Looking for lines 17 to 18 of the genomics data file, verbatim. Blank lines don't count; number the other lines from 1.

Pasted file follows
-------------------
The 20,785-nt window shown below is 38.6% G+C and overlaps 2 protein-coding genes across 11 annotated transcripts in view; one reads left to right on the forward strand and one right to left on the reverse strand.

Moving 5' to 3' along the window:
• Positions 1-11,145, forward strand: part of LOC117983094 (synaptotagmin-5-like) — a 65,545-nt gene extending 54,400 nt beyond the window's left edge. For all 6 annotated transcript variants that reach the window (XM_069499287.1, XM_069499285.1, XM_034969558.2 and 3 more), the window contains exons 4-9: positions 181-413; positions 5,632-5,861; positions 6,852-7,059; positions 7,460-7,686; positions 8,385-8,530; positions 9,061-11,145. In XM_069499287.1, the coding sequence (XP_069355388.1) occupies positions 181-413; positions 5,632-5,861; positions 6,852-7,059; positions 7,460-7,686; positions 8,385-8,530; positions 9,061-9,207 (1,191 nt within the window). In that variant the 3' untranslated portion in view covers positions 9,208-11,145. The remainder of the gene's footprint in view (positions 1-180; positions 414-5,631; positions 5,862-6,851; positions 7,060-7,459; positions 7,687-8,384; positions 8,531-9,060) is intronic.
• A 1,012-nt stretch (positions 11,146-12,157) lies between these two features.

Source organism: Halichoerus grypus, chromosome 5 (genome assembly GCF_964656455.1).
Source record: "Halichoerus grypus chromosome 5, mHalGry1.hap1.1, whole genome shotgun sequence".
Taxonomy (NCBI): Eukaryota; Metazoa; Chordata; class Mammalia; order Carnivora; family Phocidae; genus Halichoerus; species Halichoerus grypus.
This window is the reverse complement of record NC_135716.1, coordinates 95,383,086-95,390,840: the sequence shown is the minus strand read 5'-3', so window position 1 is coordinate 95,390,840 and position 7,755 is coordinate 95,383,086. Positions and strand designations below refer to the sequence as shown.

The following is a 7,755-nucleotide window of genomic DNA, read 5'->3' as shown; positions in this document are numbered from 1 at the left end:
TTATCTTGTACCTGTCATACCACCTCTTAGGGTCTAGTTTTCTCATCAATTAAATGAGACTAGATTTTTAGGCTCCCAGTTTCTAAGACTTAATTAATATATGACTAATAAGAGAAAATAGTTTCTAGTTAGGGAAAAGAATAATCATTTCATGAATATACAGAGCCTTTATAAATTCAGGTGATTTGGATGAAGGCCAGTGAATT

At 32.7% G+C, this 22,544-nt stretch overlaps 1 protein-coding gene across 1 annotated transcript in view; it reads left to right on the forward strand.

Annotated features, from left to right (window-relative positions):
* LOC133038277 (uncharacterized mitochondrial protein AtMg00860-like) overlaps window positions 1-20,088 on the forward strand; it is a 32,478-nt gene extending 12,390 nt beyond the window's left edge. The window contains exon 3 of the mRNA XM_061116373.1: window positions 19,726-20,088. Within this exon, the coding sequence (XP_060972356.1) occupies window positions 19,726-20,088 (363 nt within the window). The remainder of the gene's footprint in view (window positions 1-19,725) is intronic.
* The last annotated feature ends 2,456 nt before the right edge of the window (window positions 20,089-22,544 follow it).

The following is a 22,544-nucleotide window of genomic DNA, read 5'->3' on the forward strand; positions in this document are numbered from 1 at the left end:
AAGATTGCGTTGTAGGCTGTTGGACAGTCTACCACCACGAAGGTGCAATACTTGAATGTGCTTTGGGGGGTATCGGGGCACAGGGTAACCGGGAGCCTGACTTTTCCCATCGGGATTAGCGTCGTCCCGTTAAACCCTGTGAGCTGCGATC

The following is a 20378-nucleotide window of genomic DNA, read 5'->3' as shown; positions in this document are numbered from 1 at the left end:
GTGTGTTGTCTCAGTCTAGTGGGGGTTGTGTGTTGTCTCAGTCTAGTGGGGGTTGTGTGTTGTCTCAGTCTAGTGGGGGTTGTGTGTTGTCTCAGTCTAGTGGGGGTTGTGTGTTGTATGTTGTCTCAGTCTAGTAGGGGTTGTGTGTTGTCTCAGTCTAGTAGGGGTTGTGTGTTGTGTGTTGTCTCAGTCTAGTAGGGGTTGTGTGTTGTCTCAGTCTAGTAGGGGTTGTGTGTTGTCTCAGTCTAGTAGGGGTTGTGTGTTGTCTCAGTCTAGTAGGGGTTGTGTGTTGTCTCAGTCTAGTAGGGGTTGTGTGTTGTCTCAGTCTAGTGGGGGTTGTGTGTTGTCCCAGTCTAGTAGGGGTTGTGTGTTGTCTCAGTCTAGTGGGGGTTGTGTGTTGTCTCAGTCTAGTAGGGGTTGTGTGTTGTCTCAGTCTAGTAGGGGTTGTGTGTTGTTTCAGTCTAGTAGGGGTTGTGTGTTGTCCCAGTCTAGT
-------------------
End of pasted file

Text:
The following is a 20378-nucleotide window of genomic DNA, read 5'->3' as shown; positions in this document are numbered from 1 at the left end:
GTGTGTTGTCTCAGTCTAGTGGGGGTTGTGTGTTGTCTCAGTCTAGTGGGGGTTGTGTGTTGTCTCAGTCTAGTGGGGGTTGTGTGTTGTCTCAGTCTAGTGGGGGTTGTGTGTTGTATGTTGTCTCAGTCTAGTAGGGGTTGTGTGTTGTCTCAGTCTAGTAGGGGTTGTGTGTTGTGTGTTGTCTCAGTCTAGTAGGGGTTGTGTGTTGTCTCAGTCTAGTAGGGGTTGTGTGTTGTCTCAGTCTAGTAGGGGTTGTGTGTTGTCTCAGTCTAGTAGGGGTTGTGTGTTGTCTCAGTCTAGTAGGGGTTGTGTGTTGTCTCAGTCTAGTGGGGGTTGTGTGTTGTCCCAGTCTAGTAGGGGTTGTGTGTTGTCTCAGTCTAGTGGGGGTTGTGTGTTGTCTCAGTCTAGTAGGGGTTGTGTGTTGTCTCAGTCTAGTAGGGGTTGTGTGTTGTTTCAGTCTAGTAGGGGTTGTGTGTTGTCCCAGTCTAGT